Using MA and Medicaid OTC Benefits to Support Older Adult Nutrition Health

As the number of older adults enrolled in Medicare Advantage (MA) plans has increased to over 50%, more older Americans than ever before now have access to supplemental Medicare benefits. Supplemental benefits, like vision or dental care, are those offered beyond the benefits covered under traditional Medicare. Coverage of over-the-counter (OTC) products is one of the top 5 supplemental benefits MA plans offer today. In addition, state Medicaid programs are increasingly offering an OTC benefit to their recipients. Did you know OTC products may include oral nutrition supplements (ONS) which can help support older adult nutrition health?

Why This Is Important

Undernutrition or malnutrition has long been a problem for older adults, with up to one in two older adults at risk for or already malnourished. Individuals with malnutrition are more likely to have worse health outcomes, including longer lengths of hospital stay and increased hospital readmissions, as well as greater risk for functional disability, frailty and falling. For older adults in the community, nutrition care including ONS can help improve health and well-being outcomes. This is in part why the World Health Organization recommends oral supplemental nutrition with dietary advice for older adults with undernutrition.

The Role of ONS

ONS provide additional nutrients—including protein and energy—for those who cannot meet their nutrition needs with food alone. There is evidence that specialized ONS along with dietary counseling provided to community-living older adults at risk of malnutrition can significantly improve nutrition and functional outcomes when compared to a placebo supplement with dietary counseling. ONS can be used in addition to a regular diet, either along with or in place of a meal. The products come in a variety of flavors, are available over-the-counter without a prescription, and can be found in grocery stores and retail pharmacies nationwide.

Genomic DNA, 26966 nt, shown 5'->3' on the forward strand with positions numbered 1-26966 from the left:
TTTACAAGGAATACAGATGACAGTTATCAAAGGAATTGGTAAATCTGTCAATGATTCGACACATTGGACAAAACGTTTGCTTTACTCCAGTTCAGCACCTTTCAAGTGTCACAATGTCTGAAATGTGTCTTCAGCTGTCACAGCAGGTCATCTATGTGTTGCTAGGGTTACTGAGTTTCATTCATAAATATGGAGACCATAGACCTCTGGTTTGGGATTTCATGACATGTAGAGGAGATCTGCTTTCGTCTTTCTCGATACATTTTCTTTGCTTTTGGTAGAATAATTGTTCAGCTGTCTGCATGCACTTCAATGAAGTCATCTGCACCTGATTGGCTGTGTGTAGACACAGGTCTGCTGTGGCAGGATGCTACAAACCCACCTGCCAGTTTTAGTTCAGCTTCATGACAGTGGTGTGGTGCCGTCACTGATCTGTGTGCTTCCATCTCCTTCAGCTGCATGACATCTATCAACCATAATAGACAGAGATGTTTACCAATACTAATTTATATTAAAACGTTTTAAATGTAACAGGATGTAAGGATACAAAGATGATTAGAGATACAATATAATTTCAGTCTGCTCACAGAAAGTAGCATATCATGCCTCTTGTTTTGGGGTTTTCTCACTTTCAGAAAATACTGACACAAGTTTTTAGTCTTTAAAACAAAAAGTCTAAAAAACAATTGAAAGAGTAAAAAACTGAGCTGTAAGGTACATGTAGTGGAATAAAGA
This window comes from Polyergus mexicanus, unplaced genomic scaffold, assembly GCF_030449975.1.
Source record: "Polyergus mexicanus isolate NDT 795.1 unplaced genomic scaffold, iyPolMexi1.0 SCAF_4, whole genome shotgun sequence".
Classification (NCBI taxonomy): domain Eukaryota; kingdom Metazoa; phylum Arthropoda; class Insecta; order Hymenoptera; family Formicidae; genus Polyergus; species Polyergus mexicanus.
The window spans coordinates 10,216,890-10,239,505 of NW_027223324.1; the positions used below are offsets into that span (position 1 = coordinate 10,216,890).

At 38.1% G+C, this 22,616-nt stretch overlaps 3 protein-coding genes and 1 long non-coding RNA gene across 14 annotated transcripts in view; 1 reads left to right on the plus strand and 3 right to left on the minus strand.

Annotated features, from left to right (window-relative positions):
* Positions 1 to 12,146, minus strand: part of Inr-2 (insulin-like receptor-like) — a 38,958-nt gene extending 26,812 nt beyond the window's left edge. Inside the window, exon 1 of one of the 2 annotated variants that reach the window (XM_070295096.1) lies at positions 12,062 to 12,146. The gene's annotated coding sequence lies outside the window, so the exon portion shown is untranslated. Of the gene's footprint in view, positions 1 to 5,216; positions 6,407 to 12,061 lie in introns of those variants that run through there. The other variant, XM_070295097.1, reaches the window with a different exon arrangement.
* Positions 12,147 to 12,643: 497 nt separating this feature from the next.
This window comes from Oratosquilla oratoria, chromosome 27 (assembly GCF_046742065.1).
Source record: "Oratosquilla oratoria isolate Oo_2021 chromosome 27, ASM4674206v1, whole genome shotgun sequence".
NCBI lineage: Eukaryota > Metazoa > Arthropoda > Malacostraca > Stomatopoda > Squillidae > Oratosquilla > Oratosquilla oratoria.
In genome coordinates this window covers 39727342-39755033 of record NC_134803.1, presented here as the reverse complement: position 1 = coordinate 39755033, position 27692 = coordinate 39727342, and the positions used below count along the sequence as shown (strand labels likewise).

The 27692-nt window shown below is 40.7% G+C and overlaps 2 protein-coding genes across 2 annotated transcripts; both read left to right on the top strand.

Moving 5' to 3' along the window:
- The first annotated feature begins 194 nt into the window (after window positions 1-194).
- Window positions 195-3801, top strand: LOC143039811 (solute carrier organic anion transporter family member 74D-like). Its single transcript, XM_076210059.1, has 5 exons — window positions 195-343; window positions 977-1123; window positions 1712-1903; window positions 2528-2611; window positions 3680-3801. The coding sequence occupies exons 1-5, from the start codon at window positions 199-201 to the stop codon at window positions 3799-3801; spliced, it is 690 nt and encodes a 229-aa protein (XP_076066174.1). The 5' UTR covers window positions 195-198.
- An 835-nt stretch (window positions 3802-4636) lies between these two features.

Medicare Advantage (MA) and Medicaid OTC Benefits

MA plans are offered by private insurance companies, and Medicare beneficiaries can choose to enroll in an MA plan instead of a traditional Medicare plan. Supplemental benefits are important differentiators among MA plans. Over time, the Centers for Medicare & Medicaid Services (CMS) has expanded the range of health-related supplemental benefits that MA plans can offer. OTC benefits have become popular with MA plans as a supplemental benefit for two reasons: the positive correlation between offering an OTC benefit and an MA plan membership and the potential healthcare savings.

In Contract Year 2023, more than 4 out of 5 (87.8%) of over 5,600 MA plans offered OTC benefits. Medicaid OTC benefits vary by state and depending upon regulations, Medicaid beneficiaries may need a prescription or need to meet other requirements for an OTC product to be covered. Importantly the overwhelming majority of states reportedly offer some form of OTC coverage.

‘The average annual OTC card allowance per MA enrollee is $400, yet an estimated 70% of OTC benefits remain unused each year.’

Both MA’s and Medicaid plans’ coverage of OTC products is typically provided via an OTC card with a pre-determined dollar limit. MA and Medicaid beneficiaries can then redeem the OTC card for certain products either through an MA OTC benefit catalog or at specified retailers. The average annual OTC card allowance per MA enrollee is $400, yet an estimated 70% of OTC benefits remain unused each year. Details regarding the average Medicaid allowance and redemption rates for OTC benefits are not readily available, because Medicaid coverage is managed at the state level and older adults’ OTC cards may reflect a combination of Medicare and Medicaid benefits.

How to Help Older Adults Use OTC Cards to Support Nutrition Health

The major barriers to increased OTC card use are lack of awareness and limited understanding about the benefit. To help address such barriers, advocates offer specific advice about OTC cards, including that MA beneficiaries:

  1. Reach out to their MA plan provider and confirm what OTC products are eligible under their plan and how OTC products should be purchased (such as through an OTC product catalogue or at a designated retailer)
  2. Think ahead and make a plan, decide on what and when to purchase an eligible OTC product and then track the dollars spent, because unused OTC funds often do not “roll over” for later use, and
  3. Ask their healthcare provider for suggestions on specific OTC products that promote health and wellness or help support improved outcomes for a chronic condition they may have.

As you work with older adults, their families and caregivers, you can help remind them to use their OTC card benefit to purchase the OTC products they may need, including ONS to help maintain and improve their nutrition health.

Mary Beth Arensberg, PhD, RDN, LDN, FAND, is director of health policy and programs at the Abbott Nutrition division of Abbott in Columbus, Ohio.